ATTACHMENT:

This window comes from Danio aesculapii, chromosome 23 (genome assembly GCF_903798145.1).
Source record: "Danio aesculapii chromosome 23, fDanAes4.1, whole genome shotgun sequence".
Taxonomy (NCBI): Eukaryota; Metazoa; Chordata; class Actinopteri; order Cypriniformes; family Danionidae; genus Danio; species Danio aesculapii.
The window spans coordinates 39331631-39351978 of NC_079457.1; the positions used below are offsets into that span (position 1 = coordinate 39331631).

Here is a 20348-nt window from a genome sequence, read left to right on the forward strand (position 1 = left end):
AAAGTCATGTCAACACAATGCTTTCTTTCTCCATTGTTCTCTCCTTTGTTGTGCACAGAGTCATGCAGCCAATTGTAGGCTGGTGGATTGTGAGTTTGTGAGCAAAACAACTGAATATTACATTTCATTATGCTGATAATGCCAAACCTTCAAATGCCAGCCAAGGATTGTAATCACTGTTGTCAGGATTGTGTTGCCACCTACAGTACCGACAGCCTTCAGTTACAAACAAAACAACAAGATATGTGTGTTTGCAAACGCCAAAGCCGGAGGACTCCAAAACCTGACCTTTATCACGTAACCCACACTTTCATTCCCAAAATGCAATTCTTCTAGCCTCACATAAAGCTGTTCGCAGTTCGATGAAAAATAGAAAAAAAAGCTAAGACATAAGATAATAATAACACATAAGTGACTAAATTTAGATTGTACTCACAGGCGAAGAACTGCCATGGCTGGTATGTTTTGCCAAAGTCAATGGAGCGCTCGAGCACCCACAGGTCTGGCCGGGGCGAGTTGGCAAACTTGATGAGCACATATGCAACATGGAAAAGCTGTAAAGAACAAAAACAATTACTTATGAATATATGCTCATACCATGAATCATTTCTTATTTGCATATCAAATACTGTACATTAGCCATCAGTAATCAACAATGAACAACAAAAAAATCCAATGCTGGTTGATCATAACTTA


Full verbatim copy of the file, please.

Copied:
This window comes from Danio aesculapii, chromosome 23 (genome assembly GCF_903798145.1).
Source record: "Danio aesculapii chromosome 23, fDanAes4.1, whole genome shotgun sequence".
Taxonomy (NCBI): Eukaryota; Metazoa; Chordata; class Actinopteri; order Cypriniformes; family Danionidae; genus Danio; species Danio aesculapii.
The window spans coordinates 39331631-39351978 of NC_079457.1; the positions used below are offsets into that span (position 1 = coordinate 39331631).

Here is a 20348-nt window from a genome sequence, read left to right on the forward strand (position 1 = left end):
AAAGTCATGTCAACACAATGCTTTCTTTCTCCATTGTTCTCTCCTTTGTTGTGCACAGAGTCATGCAGCCAATTGTAGGCTGGTGGATTGTGAGTTTGTGAGCAAAACAACTGAATATTACATTTCATTATGCTGATAATGCCAAACCTTCAAATGCCAGCCAAGGATTGTAATCACTGTTGTCAGGATTGTGTTGCCACCTACAGTACCGACAGCCTTCAGTTACAAACAAAACAACAAGATATGTGTGTTTGCAAACGCCAAAGCCGGAGGACTCCAAAACCTGACCTTTATCACGTAACCCACACTTTCATTCCCAAAATGCAATTCTTCTAGCCTCACATAAAGCTGTTCGCAGTTCGATGAAAAATAGAAAAAAAAGCTAAGACATAAGATAATAATAACACATAAGTGACTAAATTTAGATTGTACTCACAGGCGAAGAACTGCCATGGCTGGTATGTTTTGCCAAAGTCAATGGAGCGCTCGAGCACCCACAGGTCTGGCCGGGGCGAGTTGGCAAACTTGATGAGCACATATGCAACATGGAAAAGCTGTAAAGAACAAAAACAATTACTTATGAATATATGCTCATACCATGAATCATTTCTTATTTGCATATCAAATACTGTACATTAGCCATCAGTAATCAACAATGAACAACAAAAAAATCCAATGCTGGTTGATCATAACTTA